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Music of Latin America and the Caribbean by Mark Brill (review)
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My hat goes off to Mark Brill for his Herculean effort in writing Music of Latin America and the Caribbean. The amount of detail and the historical and cultural swath it covers are impressive. As Brenda Romero rightly points out in her foreword, the strengths of this undergraduate college text include "its candid reporting of historical and political processes," "the author's excellent selection from among a field of Latin American and Caribbean music," and "emphasizing processes of musical development in the Americas" that "helps students to grasp the big picture and gain larger understanding that they can apply to their specific research projects" (xi). Brill's writing is clear, engaging, and appropriate for undergraduates as well as for more advanced students. For these reasons alone, I will keep this book on my library shelf for easy access.

The opening twenty-seven-page chapter, "Music of Latin America and the Caribbean: An Overview," adroitly sweeps across more than five centuries and the entire region. Brill strategically elected to include language groups and cultures beyond the Spanish- and Portuguese-speaking regions. A strength of this approach is that it enables the author to more thoroughly paint a picture of the overarching, confluent, and contrasting historical, social, and political contexts and processes that have shaped the cultures of the region. The book's remaining eight chapters slice the subject matter by art music, nation-state, language, and cultural affinities: "The Classical Tradition," "Mexico," "The Spanish-Speaking Caribbean," "The English- and French-Speaking Caribbean," "Brazil," "Colombia and Venezuela," "The Andean Region," and "The Southern Cone Region." Overall, this approach, following the terrain of cultural and musical stylistic currents within and across national borders, works well for an introductory text. The book's geographical, top-level view offers convenient entrée from which to zoom in to close-ups of styles, genres, trends, and other specific topics.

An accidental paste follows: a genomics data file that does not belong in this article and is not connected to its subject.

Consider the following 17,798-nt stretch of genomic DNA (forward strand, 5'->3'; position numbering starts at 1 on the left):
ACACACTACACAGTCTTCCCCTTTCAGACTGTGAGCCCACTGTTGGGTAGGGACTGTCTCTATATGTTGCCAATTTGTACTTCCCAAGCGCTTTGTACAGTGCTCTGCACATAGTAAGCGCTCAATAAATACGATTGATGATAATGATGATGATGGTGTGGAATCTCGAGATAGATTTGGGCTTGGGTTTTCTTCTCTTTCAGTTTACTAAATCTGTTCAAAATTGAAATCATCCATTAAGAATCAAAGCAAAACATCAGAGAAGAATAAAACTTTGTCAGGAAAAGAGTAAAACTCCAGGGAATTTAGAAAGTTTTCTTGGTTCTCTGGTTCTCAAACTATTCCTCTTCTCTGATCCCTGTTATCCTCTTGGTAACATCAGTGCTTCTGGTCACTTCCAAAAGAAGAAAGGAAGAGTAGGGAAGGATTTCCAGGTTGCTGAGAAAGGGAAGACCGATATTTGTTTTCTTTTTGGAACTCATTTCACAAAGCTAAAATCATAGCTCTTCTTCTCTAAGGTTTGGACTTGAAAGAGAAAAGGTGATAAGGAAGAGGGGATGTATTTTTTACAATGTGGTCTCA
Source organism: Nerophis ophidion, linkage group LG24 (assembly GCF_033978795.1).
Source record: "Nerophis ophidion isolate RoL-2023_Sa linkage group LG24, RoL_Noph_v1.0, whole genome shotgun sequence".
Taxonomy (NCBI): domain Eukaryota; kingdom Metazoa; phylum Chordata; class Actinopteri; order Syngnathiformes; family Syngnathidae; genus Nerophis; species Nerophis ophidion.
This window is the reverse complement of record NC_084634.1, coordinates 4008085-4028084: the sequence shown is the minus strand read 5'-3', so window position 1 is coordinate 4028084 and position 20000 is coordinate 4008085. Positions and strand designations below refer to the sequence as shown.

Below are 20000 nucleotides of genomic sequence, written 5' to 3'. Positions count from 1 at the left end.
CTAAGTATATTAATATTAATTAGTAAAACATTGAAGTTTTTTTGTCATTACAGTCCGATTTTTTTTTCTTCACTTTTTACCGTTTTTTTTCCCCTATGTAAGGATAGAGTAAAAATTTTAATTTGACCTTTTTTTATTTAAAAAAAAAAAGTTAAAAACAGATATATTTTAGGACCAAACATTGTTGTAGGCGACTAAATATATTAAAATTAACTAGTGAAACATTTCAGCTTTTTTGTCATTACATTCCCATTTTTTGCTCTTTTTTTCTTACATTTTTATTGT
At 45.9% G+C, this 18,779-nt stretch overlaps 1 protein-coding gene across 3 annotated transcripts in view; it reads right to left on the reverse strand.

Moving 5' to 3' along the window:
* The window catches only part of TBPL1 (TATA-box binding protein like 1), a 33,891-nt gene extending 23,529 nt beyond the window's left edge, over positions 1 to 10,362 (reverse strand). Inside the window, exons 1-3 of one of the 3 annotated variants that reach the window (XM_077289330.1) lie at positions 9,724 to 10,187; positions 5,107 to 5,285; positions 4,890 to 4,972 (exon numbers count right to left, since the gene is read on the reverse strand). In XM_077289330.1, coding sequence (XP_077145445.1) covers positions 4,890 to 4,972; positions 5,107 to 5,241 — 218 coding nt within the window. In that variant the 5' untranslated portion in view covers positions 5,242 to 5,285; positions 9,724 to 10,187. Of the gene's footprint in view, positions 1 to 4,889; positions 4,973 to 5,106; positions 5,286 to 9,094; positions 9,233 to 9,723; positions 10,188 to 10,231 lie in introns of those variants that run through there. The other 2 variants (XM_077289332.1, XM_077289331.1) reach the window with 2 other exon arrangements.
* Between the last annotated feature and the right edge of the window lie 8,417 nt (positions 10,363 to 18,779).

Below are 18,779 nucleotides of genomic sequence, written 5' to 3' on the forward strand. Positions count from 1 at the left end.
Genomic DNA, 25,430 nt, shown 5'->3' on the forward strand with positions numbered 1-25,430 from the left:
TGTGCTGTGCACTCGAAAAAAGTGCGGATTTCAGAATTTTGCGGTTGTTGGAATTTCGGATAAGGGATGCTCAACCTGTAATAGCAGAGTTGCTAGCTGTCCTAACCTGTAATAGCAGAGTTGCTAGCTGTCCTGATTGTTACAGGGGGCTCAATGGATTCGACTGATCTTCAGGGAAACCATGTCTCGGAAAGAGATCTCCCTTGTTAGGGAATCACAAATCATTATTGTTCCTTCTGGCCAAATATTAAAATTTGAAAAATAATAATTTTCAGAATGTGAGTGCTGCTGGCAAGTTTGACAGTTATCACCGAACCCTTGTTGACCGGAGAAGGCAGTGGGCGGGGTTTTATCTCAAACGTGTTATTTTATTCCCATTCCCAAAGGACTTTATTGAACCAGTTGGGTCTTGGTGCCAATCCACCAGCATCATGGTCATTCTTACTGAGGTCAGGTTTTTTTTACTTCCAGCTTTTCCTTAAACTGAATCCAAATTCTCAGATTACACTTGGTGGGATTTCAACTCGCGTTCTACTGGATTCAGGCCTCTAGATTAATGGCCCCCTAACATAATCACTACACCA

All chapters except the first include black-and-white images, song texts with English translation, references to the tracks on the accompanying compact disc, and recommendations for further listening. In this fashion, the forty-three tracks on the two compact discs that accompany the book are augmented by a treasure trove of references to recordings for further listening, thus elaborating the text's narrative. Given that many of these recordings are not readily available for purchase, I assume that they are likely to be found on the Internet, for example, YouTube.

A few shortcomings dampened my unreserved enthusiasm for the book. Any attempt by a single author to cover dozens of diverse musical worlds spread across multinational regions, countries, cultures, styles, and genres is a major challenge, to say the least. When the narrative gets into the weeds of detail, it occasionally falls short. Non-emic terms for musical forms, such as "Mexican norteños" (2) instead of polca, canción-polca, cumbia, or other genre of music played in the style of Mexican música norteña, and jarocho (85) used to mean a son from the jarocho musical style, strike me as uncomfortable fits of terminology. A few general statements seem outdated. Saying that scholars have ignored Afro-Mexican music (68) ignores the past three decades of exploding scholarly interest in Mexican music and Mexican culture of African descent. To say that "traditional forms of currulao are in danger of disappearing" (275) omits mention of the recent decade of striking revivification of traditional currulao, both in Colombia's Pacific coast and in the capital city of Bogotá. Incorrect or marginally correct details occasionally appear. For example, it is misleading to say that it is typical for two harps to play together in the Mexican son jarocho tradition (85)—it is possible, but not normative—and the corresponding musical track ("La bamba," 86) is mislabeled as having two harps playing, though it has only one. The Guty Cárdenas song "Nunca" was not the "first important Mexican bolero" (84); it is not a bolero. The Puerto Rican plenero Marcial Reyes was not known as a jíbaro musician (144), and the "Seis chorreao" track recommended for listening is not by him (145). Improvising Puerto Rican decimeros are typically given the last line of the stanza, not...



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